(This is the fourth of five posts I will put up over the weeks of and after the conventions, exploring my thoughts on the Presidential election. Parts one and two were reasons to vote for and against Mitt Romney; Parts three and four will be reasons to vote for and against Barack Obama. Part five will wrap up. Keep in mind, this is my thinking as we went through the conventions. It’s likely that things will change between now and Election Day.)
OK, now that’s all out of the way, here’s the fun part.
Obama’s first term has been littered with disappointments and broken promises, too many to really get into in one post. He has plenty of defenders and I’ll get into their arguments below. But again, this is not about the last four years; it’s about the next four. So why would we not want this guy to have four more years in the White House?
You know what? Just for the sake of argument, I’m going to give Barack Obama as much credit as I possibly can for the last three and a half years. And I’m not entirely sure it’s undeserved. When December 2008 rolled around, I thought we were headed for Great Depression II. We were losing 800,000 jobs a month and the economy was declining at an annual rate of 8%. Think about that for a moment. It was the most catastrophic contraction since the Great Depression. I will give him (and Bush) all the credit in the world that we didn’t end up hitting rock bottom. I’ll even punt on the Stimulus and claim that the only reason we didn’t have a depression was because of Obama’s enlightened stewardship. I don’t believe this, mind you. But I’ll posit it for now. All hail Obama, Preventer of Depression II!
But here’s the thing: it’s one thing to prevent a depression, it’s another to get things moving again. The private sector has been recovering, but slowly and it’s not clear that its very sustainable.
Here’s a plot of job growth under this President and his predecessor. And just in case you think I’m being unfair, I got this from ThinkProgress.
You can now see what the Obamaites are on about. Public sector employment has fallen. Private sector employment, after plunging the first year, has slowly recovered basically back to where we were when he took over (although unemployment is still up because of population growth). This contrasts sharply against the Bush’s “recovery” which saw sharp growth in public sector employment and slower growth in the private sector. And that after a much milder bubble bursting.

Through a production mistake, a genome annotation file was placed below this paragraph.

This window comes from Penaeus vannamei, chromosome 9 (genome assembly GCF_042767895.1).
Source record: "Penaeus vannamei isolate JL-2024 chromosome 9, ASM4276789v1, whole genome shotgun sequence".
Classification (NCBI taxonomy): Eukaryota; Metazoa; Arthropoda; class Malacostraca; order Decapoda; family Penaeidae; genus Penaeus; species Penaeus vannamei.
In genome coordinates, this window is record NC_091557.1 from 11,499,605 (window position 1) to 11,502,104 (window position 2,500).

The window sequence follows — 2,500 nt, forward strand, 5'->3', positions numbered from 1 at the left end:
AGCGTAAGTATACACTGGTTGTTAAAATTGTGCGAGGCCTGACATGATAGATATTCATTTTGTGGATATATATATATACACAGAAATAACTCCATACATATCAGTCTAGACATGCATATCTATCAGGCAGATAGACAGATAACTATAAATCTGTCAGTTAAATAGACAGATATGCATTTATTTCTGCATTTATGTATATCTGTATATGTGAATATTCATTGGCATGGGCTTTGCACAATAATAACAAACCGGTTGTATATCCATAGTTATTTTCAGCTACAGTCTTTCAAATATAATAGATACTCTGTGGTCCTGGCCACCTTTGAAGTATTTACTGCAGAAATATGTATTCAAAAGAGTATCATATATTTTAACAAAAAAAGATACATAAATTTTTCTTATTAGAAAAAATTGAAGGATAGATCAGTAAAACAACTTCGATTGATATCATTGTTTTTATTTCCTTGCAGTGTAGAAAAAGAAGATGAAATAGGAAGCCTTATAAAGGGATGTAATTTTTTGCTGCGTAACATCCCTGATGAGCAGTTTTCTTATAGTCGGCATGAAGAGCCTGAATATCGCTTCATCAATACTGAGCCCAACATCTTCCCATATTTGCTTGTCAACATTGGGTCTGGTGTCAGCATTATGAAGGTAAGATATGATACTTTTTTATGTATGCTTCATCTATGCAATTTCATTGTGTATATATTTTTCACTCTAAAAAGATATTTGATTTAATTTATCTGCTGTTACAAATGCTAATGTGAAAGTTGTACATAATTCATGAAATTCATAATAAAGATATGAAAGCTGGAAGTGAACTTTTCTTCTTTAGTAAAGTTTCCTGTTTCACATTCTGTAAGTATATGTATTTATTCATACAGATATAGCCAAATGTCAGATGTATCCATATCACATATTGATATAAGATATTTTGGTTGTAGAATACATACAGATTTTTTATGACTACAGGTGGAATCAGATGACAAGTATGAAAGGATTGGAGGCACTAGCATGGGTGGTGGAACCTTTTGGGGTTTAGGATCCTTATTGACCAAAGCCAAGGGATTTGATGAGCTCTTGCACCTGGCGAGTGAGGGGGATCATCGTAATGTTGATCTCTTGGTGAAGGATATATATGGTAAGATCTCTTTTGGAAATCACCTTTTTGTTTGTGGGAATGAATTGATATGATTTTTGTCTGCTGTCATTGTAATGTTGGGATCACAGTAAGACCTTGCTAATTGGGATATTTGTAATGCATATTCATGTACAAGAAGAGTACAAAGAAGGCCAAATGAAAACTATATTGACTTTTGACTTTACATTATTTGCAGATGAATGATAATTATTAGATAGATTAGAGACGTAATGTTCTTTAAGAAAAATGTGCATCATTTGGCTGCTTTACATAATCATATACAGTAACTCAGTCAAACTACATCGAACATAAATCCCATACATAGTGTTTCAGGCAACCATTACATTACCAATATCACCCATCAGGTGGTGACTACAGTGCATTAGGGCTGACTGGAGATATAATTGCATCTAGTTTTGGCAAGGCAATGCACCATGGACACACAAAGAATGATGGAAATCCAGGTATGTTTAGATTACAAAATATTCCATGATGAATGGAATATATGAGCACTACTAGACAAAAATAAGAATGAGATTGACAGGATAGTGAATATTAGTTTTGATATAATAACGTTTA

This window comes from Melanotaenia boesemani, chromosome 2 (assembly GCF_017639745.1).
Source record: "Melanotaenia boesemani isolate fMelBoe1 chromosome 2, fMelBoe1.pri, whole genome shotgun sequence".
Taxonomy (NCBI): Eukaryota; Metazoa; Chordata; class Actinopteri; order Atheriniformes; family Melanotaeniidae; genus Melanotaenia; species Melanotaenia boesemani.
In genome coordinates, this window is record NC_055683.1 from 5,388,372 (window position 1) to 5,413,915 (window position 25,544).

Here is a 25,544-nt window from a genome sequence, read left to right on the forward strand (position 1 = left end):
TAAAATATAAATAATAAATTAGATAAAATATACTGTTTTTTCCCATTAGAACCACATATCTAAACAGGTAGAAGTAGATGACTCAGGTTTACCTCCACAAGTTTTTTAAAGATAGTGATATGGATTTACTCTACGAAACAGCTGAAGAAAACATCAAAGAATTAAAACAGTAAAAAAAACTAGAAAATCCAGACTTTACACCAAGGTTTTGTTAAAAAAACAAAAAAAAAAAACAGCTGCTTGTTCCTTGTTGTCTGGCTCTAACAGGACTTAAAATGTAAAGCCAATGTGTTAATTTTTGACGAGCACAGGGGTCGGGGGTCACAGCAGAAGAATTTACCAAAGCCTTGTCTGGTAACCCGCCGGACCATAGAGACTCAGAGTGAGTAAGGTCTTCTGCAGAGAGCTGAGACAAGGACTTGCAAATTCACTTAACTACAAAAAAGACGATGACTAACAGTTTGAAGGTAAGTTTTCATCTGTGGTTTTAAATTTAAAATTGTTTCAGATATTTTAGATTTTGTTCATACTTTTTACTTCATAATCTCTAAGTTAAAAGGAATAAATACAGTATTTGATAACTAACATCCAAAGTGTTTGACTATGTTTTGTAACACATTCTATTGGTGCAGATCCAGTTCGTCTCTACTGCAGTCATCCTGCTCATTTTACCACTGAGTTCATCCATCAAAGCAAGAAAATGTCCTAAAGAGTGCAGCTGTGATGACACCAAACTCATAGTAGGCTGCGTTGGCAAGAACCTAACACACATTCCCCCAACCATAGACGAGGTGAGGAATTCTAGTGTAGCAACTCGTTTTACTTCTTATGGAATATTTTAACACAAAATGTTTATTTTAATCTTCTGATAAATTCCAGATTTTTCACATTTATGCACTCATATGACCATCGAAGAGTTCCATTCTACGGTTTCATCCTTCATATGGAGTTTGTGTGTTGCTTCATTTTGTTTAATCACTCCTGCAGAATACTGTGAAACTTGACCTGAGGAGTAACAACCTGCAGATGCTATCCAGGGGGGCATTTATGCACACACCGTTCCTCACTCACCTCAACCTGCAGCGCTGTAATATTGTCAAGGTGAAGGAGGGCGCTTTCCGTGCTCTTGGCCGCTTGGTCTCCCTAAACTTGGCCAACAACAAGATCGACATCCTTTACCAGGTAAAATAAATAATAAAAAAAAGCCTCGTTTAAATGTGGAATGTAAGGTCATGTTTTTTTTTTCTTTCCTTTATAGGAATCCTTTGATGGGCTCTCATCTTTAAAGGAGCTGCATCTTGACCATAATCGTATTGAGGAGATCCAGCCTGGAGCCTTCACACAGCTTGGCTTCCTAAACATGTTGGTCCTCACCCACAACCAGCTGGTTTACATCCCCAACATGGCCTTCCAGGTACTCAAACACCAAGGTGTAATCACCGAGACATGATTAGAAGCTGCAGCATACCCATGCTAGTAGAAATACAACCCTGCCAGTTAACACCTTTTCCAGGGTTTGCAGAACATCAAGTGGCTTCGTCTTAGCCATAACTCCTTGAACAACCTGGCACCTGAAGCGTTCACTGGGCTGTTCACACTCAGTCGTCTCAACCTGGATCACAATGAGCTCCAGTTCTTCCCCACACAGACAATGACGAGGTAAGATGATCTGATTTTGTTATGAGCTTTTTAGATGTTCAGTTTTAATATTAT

But … as I keep saying … when you’re comparing yourself to Bush, you are setting the bar awfully low. The point of the Bush era, as the Left never tires of reminding us, was that it was not a great recovery. You compare this to recoveries under Reagan or Clinton and the picture is very different. Obama has had much much slower job growth. And the faster job growth under Clinton and Reagan happened without trillion dollar deficits.
Obama likes to say he’s created 4.5 million new jobs. That’s … not a lot for 42 months. Let’s be generous and only count things from January 2010, six months after the recovery began (a year after the stimulus). That’s still only 155,000 jobs per month. Let’s be even more generous and throw in 600,000 jobs that the public sector lost. Now we’re up to 175,000 a month.
The only way you get up to really robust growth is to toss in another million jobs to represent how the bloated public sector grew under Bush. Now we’re up over 200,000, into good territory. But we had to twist ourselves into a pretzel shape and assume unsustainable Bush-era spending increases to get there. Does that sound like a sound economy to you?
And let me point out: giving Obama every break — starting our counting in January 2010, accounting for public sector shrinkage — we’re still barely at recovery level. Take some time to play with the numbers here and contrast this recovery against those of Reagan and Clinton. With both of them, we were averaging 300,000 jobs per month at this stage. In 1984, we added 300,000 jobs or more in eight months. In 1994, we added 300,000 or more jobs in seven months. You know how many months we’ve added 300,000 jobs under Obama?
One. And that was Census hiring.
Let’s flash up the key figure of the stimulus, which shows how jobs were supposed to recover:
Now I have been as critical as anyone about the use of this figure. The projections Team Obama made were before they knew just how bad the economy was (although they haven’t produced a new figure with accurate economic figures … hmmmm).
But even with that caveat, this is still damning. For one, it tells me that they way underestimated the problem; hardly a vote of confidence in their supposed superstar economic team. For another, underestimating the economy’s freefall might be the reason unemployment peaked much higher than expect. But how do they explain the failure of the red line to drop down? Austerity? Without real spending cuts or tax hikes?
That’s leaving out the elephant in the room: the sharp decline in labor force participation. Labor force participation has been falling for a while as people retire. But that’s not what’s causing the current problem. In fact, young people are leaving the labor force in record numbers while seniors are staying in the labor force. The sharpest decline in labor force participation is among 16-19 year-olds. And less than half of college graduates are finding jobs.
So, OK, I’ll give you the decline in public sector payrolls. But you have to give me the sharp decline in labor force participation. We’ll call it even: unemployment is still over 8%.